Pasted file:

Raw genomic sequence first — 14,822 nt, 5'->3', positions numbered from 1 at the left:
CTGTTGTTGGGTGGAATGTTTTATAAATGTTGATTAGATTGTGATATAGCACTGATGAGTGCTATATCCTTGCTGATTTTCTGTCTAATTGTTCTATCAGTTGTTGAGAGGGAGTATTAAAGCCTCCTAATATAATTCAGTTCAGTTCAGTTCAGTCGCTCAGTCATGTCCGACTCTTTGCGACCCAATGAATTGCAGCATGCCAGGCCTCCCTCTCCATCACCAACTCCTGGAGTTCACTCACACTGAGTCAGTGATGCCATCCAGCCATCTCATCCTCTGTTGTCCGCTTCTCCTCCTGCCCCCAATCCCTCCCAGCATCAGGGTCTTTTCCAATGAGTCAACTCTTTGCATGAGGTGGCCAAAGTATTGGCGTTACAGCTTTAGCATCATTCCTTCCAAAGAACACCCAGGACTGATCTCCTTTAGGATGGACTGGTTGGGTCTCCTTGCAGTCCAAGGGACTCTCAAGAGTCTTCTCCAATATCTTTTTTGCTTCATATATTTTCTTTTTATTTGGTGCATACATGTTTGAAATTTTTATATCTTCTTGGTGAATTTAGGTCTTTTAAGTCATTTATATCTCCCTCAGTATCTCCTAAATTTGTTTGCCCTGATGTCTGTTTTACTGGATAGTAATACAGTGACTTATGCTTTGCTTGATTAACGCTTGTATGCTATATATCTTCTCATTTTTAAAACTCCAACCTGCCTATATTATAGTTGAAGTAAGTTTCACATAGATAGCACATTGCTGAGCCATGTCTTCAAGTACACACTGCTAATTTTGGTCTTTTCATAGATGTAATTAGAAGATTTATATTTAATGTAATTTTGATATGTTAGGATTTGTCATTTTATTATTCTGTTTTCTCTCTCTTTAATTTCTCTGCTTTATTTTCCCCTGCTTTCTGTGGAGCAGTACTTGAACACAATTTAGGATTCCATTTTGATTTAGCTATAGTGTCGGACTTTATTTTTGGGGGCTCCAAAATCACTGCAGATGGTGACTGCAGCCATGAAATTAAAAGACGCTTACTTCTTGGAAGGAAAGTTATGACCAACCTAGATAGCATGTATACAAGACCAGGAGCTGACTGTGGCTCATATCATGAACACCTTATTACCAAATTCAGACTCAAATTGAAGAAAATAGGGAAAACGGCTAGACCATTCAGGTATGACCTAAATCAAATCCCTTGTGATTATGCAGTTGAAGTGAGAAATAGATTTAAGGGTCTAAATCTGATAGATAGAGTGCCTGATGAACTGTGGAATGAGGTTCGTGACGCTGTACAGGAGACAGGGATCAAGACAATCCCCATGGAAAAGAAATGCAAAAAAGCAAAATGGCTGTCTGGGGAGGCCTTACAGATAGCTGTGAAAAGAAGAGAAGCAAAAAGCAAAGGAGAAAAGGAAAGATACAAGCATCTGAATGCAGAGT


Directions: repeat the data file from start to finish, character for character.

Raw genomic sequence first — 14,822 nt, 5'->3', positions numbered from 1 at the left:
CTGTTGTTGGGTGGAATGTTTTATAAATGTTGATTAGATTGTGATATAGCACTGATGAGTGCTATATCCTTGCTGATTTTCTGTCTAATTGTTCTATCAGTTGTTGAGAGGGAGTATTAAAGCCTCCTAATATAATTCAGTTCAGTTCAGTTCAGTCGCTCAGTCATGTCCGACTCTTTGCGACCCAATGAATTGCAGCATGCCAGGCCTCCCTCTCCATCACCAACTCCTGGAGTTCACTCACACTGAGTCAGTGATGCCATCCAGCCATCTCATCCTCTGTTGTCCGCTTCTCCTCCTGCCCCCAATCCCTCCCAGCATCAGGGTCTTTTCCAATGAGTCAACTCTTTGCATGAGGTGGCCAAAGTATTGGCGTTACAGCTTTAGCATCATTCCTTCCAAAGAACACCCAGGACTGATCTCCTTTAGGATGGACTGGTTGGGTCTCCTTGCAGTCCAAGGGACTCTCAAGAGTCTTCTCCAATATCTTTTTTGCTTCATATATTTTCTTTTTATTTGGTGCATACATGTTTGAAATTTTTATATCTTCTTGGTGAATTTAGGTCTTTTAAGTCATTTATATCTCCCTCAGTATCTCCTAAATTTGTTTGCCCTGATGTCTGTTTTACTGGATAGTAATACAGTGACTTATGCTTTGCTTGATTAACGCTTGTATGCTATATATCTTCTCATTTTTAAAACTCCAACCTGCCTATATTATAGTTGAAGTAAGTTTCACATAGATAGCACATTGCTGAGCCATGTCTTCAAGTACACACTGCTAATTTTGGTCTTTTCATAGATGTAATTAGAAGATTTATATTTAATGTAATTTTGATATGTTAGGATTTGTCATTTTATTATTCTGTTTTCTCTCTCTTTAATTTCTCTGCTTTATTTTCCCCTGCTTTCTGTGGAGCAGTACTTGAACACAATTTAGGATTCCATTTTGATTTAGCTATAGTGTCGGACTTTATTTTTGGGGGCTCCAAAATCACTGCAGATGGTGACTGCAGCCATGAAATTAAAAGACGCTTACTTCTTGGAAGGAAAGTTATGACCAACCTAGATAGCATGTATACAAGACCAGGAGCTGACTGTGGCTCATATCATGAACACCTTATTACCAAATTCAGACTCAAATTGAAGAAAATAGGGAAAACGGCTAGACCATTCAGGTATGACCTAAATCAAATCCCTTGTGATTATGCAGTTGAAGTGAGAAATAGATTTAAGGGTCTAAATCTGATAGATAGAGTGCCTGATGAACTGTGGAATGAGGTTCGTGACGCTGTACAGGAGACAGGGATCAAGACAATCCCCATGGAAAAGAAATGCAAAAAAGCAAAATGGCTGTCTGGGGAGGCCTTACAGATAGCTGTGAAAAGAAGAGAAGCAAAAAGCAAAGGAGAAAAGGAAAGATACAAGCATCTGAATGCAGAGT